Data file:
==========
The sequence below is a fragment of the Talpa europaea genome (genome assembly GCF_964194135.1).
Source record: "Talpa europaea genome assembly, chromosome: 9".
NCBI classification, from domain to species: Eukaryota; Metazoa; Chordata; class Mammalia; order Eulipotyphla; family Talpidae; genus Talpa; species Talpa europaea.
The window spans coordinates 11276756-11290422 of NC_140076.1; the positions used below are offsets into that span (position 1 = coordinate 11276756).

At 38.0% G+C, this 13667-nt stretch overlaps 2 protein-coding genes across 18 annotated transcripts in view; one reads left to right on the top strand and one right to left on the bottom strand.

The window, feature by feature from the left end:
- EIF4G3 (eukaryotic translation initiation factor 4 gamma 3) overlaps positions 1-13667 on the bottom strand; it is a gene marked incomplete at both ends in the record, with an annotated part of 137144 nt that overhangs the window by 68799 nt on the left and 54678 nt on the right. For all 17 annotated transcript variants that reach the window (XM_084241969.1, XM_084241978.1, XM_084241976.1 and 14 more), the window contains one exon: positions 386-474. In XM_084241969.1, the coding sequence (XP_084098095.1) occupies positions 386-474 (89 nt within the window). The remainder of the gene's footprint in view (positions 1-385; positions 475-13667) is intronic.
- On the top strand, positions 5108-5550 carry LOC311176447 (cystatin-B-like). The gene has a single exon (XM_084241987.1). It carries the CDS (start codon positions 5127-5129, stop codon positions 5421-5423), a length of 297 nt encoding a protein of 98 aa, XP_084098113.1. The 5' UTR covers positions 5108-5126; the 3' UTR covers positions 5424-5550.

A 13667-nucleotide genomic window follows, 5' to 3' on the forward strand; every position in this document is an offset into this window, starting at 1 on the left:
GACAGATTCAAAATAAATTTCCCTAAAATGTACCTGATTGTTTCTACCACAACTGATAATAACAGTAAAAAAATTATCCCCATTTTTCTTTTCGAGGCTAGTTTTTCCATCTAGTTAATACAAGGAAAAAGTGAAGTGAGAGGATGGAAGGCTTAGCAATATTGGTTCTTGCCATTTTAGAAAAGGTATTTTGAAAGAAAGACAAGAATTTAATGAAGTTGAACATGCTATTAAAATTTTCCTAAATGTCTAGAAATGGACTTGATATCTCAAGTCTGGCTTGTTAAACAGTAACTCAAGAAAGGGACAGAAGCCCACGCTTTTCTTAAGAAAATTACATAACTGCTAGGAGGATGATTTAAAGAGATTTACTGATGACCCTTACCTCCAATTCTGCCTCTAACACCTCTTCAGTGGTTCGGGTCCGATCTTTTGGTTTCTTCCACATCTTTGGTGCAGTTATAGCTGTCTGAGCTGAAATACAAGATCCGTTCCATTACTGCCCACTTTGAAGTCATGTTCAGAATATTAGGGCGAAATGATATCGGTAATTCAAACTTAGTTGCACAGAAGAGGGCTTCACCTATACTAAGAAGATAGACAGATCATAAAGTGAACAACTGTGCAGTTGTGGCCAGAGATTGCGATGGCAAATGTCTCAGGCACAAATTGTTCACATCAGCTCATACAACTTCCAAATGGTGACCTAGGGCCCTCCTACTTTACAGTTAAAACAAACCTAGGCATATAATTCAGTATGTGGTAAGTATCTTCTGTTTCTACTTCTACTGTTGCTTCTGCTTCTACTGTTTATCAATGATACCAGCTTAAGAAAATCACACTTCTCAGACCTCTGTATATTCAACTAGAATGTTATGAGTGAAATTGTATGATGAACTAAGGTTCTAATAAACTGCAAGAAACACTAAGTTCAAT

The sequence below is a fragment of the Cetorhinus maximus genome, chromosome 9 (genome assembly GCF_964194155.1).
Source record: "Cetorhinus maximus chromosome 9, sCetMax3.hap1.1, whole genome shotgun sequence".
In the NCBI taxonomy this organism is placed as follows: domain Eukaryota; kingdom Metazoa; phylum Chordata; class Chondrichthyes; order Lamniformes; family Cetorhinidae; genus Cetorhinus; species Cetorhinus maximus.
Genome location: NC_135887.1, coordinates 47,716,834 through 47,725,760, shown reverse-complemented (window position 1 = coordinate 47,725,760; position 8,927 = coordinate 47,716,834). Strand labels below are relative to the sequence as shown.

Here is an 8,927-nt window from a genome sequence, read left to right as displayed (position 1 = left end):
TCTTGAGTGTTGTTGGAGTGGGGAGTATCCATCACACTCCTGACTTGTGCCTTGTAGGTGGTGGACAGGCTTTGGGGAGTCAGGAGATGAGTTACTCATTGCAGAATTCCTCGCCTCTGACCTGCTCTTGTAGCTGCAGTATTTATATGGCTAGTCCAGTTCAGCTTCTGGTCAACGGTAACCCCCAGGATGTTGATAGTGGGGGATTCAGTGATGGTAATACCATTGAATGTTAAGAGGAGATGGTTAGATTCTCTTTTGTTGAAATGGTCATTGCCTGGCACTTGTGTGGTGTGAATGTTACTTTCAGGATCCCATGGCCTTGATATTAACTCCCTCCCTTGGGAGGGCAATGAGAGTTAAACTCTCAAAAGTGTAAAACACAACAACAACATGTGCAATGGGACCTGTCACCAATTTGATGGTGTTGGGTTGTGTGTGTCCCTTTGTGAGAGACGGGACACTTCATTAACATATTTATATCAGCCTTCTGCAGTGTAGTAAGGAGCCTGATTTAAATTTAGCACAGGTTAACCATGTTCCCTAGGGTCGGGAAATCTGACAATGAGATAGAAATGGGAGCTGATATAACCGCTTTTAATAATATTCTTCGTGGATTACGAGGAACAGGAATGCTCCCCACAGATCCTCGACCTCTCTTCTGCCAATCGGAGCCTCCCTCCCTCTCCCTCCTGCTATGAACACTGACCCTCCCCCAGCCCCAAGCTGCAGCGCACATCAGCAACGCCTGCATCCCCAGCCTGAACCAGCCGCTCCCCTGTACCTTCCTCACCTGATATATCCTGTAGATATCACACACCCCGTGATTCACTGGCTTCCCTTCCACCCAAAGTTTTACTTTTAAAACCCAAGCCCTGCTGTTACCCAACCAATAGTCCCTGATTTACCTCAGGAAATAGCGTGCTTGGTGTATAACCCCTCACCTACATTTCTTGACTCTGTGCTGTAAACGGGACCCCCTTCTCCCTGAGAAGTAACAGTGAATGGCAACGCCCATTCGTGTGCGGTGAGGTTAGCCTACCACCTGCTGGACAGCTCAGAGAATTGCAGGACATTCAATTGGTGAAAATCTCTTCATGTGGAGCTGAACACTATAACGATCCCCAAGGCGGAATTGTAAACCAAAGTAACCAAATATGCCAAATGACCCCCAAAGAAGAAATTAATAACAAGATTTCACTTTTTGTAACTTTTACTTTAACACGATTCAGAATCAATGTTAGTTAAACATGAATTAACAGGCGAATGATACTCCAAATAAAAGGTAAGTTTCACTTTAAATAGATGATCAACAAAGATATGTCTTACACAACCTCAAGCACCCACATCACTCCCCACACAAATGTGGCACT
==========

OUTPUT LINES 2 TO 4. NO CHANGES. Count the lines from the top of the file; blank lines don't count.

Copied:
Source record: "Talpa europaea genome assembly, chromosome: 9".
NCBI classification, from domain to species: Eukaryota; Metazoa; Chordata; class Mammalia; order Eulipotyphla; family Talpidae; genus Talpa; species Talpa europaea.
The window spans coordinates 11276756-11290422 of NC_140076.1; the positions used below are offsets into that span (position 1 = coordinate 11276756).